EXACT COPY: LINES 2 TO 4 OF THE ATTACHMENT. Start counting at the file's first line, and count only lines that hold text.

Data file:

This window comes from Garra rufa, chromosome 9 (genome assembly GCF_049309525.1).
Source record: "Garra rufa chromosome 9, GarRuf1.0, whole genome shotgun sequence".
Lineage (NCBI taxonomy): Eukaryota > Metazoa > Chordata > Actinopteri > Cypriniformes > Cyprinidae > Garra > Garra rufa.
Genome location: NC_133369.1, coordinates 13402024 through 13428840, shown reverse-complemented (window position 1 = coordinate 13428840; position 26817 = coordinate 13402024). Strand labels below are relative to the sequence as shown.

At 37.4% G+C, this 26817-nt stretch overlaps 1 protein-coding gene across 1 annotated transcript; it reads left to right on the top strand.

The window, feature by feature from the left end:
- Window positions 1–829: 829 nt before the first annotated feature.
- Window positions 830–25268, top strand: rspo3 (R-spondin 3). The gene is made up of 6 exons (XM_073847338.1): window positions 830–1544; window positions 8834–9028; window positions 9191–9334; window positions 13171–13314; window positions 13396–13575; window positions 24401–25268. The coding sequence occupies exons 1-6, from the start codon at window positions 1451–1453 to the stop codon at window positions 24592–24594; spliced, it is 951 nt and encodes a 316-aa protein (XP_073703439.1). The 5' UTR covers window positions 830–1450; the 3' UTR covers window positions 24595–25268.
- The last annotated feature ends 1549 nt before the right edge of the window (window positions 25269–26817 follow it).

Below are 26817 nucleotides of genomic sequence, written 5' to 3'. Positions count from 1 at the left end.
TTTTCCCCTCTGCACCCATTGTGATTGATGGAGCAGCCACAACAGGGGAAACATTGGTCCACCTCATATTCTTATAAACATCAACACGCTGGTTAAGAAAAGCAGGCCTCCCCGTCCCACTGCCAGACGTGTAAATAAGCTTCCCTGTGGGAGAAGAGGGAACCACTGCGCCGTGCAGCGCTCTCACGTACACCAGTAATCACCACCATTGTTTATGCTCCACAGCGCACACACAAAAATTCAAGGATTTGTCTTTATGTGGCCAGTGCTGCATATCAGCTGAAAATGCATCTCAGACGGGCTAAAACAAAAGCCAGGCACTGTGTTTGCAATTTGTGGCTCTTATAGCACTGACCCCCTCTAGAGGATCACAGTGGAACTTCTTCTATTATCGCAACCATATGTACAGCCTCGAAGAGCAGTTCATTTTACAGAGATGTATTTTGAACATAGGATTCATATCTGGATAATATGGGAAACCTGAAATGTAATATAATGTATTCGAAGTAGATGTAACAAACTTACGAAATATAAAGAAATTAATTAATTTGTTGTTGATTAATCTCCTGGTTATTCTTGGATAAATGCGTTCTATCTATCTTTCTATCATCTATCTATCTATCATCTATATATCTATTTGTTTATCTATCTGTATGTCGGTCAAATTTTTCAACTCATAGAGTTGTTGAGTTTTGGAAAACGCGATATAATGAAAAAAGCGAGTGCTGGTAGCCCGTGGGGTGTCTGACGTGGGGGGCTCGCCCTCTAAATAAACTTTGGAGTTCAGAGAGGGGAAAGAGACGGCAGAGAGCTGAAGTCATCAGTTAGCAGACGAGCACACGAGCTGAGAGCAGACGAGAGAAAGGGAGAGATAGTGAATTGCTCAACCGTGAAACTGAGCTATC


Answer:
Source record: "Garra rufa chromosome 9, GarRuf1.0, whole genome shotgun sequence".
Lineage (NCBI taxonomy): Eukaryota > Metazoa > Chordata > Actinopteri > Cypriniformes > Cyprinidae > Garra > Garra rufa.
Genome location: NC_133369.1, coordinates 13402024 through 13428840, shown reverse-complemented (window position 1 = coordinate 13428840; position 26817 = coordinate 13402024). Strand labels below are relative to the sequence as shown.